Tastemaker Gayatri Chaturvedi reviews the latest single from Angie McMahon’s upcoming debut album ‘Salt’, coming out July 26!
“You are in my home now, and I am a woman”: Angie McMahon couples candid storytelling with her characteristically emotive vocals in her latest single – a nod to autonomy and reclaiming ownership of one’s own body and self.
The immensely talented Melbourne-based musician is known for her incredibly versatile voice, as she recurringly demonstrates, with ease, her ability to swiftly traipse between delicate highs to soulful lows within each of her tunes. There’s a warm comfort that accompanies the experience of listening to Angie’s voice- effortless yet indelibly powerful, surging like a rolling wave of water, yet still and tranquil when she wills it to be. Beyond the mesmerising vocals are Angie’s quintessentially revelatory and relatable lyrics as demonstrated in her previous releases, ‘Slow Mover’ and ‘Pasta’. Her latest single ‘And I Am a Woman’ is no different, being a powerful slow-burning battle-cry expressing the anguish and frustration of being made to feel unsafe in your own body. Of her song, Angie details:
“There are all these things that our society teaches us about bodies, spaces, choices, feelings, safety, that we have to question and unlearn and do better with. This song started as a heated conversation, but I had to finish it on my own and make it into music because I didn’t feel like talking, I felt like yelling. I wanted the hurting to be obvious.”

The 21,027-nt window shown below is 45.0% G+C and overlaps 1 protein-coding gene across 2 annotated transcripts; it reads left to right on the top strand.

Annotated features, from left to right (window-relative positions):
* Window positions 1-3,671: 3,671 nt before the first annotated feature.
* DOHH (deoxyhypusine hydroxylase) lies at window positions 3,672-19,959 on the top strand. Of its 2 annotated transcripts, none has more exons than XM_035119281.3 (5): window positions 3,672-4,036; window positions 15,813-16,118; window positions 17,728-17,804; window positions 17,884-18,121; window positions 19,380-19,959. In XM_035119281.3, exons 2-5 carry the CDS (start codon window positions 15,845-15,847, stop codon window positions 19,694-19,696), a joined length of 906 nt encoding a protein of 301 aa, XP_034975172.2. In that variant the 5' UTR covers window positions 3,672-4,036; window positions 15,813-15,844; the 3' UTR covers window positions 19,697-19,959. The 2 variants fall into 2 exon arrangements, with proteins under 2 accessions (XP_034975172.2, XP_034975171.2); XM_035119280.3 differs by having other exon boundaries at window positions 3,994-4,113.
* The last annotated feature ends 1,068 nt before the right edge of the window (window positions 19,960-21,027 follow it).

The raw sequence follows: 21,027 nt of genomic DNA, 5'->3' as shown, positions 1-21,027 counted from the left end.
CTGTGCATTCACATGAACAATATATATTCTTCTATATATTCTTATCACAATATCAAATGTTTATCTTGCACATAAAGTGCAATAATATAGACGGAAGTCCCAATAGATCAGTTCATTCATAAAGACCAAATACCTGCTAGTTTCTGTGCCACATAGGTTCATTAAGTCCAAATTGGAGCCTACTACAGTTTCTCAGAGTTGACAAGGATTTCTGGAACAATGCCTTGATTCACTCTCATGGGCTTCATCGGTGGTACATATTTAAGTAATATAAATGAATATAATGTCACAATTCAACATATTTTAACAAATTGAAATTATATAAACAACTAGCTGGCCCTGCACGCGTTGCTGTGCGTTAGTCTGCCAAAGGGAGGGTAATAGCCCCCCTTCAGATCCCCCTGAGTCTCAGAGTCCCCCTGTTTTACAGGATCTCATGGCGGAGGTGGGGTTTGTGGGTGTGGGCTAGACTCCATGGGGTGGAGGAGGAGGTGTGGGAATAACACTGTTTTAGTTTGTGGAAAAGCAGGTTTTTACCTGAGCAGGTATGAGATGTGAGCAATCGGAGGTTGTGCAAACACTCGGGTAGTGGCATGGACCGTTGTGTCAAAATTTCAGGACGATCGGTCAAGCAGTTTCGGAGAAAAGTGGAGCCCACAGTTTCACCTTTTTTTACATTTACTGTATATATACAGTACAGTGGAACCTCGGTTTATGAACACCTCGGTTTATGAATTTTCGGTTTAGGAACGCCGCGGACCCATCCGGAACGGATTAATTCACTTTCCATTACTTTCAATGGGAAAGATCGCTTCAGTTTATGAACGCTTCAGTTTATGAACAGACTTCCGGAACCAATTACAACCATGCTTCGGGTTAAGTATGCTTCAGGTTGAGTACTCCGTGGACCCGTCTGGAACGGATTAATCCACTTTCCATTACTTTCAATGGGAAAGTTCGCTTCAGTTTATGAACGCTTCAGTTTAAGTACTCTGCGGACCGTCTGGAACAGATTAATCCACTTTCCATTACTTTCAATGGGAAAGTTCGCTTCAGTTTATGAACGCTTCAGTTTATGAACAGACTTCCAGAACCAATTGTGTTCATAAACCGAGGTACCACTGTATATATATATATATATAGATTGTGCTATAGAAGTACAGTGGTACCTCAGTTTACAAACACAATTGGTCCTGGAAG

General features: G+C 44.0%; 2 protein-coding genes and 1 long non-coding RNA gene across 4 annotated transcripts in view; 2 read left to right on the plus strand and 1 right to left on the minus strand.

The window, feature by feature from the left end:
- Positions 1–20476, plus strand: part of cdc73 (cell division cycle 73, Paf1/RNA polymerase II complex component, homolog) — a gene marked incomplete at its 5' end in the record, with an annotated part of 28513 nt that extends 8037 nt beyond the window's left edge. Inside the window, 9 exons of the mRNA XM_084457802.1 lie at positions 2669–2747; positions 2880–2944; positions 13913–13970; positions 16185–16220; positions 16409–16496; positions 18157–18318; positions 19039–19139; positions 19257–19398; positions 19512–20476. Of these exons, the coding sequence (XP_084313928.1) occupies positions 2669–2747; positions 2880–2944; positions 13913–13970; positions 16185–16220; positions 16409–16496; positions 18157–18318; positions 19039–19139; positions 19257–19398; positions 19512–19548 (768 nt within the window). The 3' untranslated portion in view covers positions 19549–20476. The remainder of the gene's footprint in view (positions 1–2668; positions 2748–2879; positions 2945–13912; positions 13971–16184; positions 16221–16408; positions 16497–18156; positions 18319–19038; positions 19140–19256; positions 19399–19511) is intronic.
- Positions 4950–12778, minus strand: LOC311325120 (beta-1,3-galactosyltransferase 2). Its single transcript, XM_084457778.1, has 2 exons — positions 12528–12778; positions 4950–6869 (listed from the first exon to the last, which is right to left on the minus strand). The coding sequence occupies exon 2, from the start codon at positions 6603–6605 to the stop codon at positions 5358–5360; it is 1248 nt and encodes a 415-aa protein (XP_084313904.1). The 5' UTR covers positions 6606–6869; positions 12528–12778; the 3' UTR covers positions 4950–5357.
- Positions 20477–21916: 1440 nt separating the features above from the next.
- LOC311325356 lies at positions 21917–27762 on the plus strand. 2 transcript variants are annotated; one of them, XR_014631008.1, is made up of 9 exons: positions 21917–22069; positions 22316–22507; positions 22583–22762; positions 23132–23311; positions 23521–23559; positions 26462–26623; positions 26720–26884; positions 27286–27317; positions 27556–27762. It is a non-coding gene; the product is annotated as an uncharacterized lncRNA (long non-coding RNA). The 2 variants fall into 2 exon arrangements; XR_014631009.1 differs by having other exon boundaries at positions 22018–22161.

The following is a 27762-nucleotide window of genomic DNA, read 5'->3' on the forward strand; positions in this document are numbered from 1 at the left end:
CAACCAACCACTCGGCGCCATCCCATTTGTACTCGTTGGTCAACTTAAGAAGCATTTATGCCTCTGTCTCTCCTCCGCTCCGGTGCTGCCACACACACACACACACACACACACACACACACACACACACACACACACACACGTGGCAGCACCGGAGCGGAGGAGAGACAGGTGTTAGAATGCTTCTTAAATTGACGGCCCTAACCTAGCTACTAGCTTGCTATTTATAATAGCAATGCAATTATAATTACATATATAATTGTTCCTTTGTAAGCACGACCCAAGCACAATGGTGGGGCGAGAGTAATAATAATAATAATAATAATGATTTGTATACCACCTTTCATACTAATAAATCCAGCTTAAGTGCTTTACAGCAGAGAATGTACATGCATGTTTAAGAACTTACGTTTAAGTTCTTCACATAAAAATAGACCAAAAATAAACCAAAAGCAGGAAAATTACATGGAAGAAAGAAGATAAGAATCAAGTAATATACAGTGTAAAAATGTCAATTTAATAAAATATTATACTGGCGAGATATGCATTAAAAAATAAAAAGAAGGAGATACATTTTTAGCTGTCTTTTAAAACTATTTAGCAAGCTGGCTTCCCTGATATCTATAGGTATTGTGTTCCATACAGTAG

Gently swaying guitar riffs coax listeners into the track, painting a delicately sombre melody driven by resounding pain. With the arrival of her subdued expressive tones, Angie’s conversational lyrics reveal the all-too-familiar discomfort often experienced as a woman, in being objectified, belittled or being disrespected in our own spaces. Despite the gossamer-like nature of the ballad, there is an unwavering powerful energy that smoulders just beneath the exterior of Angie’s vocals as she wearily expresses the exhaustion of constantly being on guard.
“When I am bleeding I don’t feel like speaking/ I’m not your teacher, I am little and I am learning.”
What starts off as a kind of gentle stroll transforms into a powerfully heavy march backed by the surging percussive beats that build in anticipation throughout the track. Marked by her rich, sonorous sound, there’s an eruption of unadulterated emotion and pent up resentment that pours out at she repeatedly declares ‘I am a woman’. The dragging grit of her vocal tones perfectly encapsulates the restrained rage and overwhelming hurt, almost as if she is choking back tears of anger. Aside from being ‘90% spaghetti Bolognese’ as she professes in her website bio, Angie McMahon continues to be one of the greatest singer-songwriters I have had the pleasure of listening to, proven once again by her latest release.
Angie’s debut album ‘Salt’ is available on July 26 and you can grab tickets for her national tour in October here!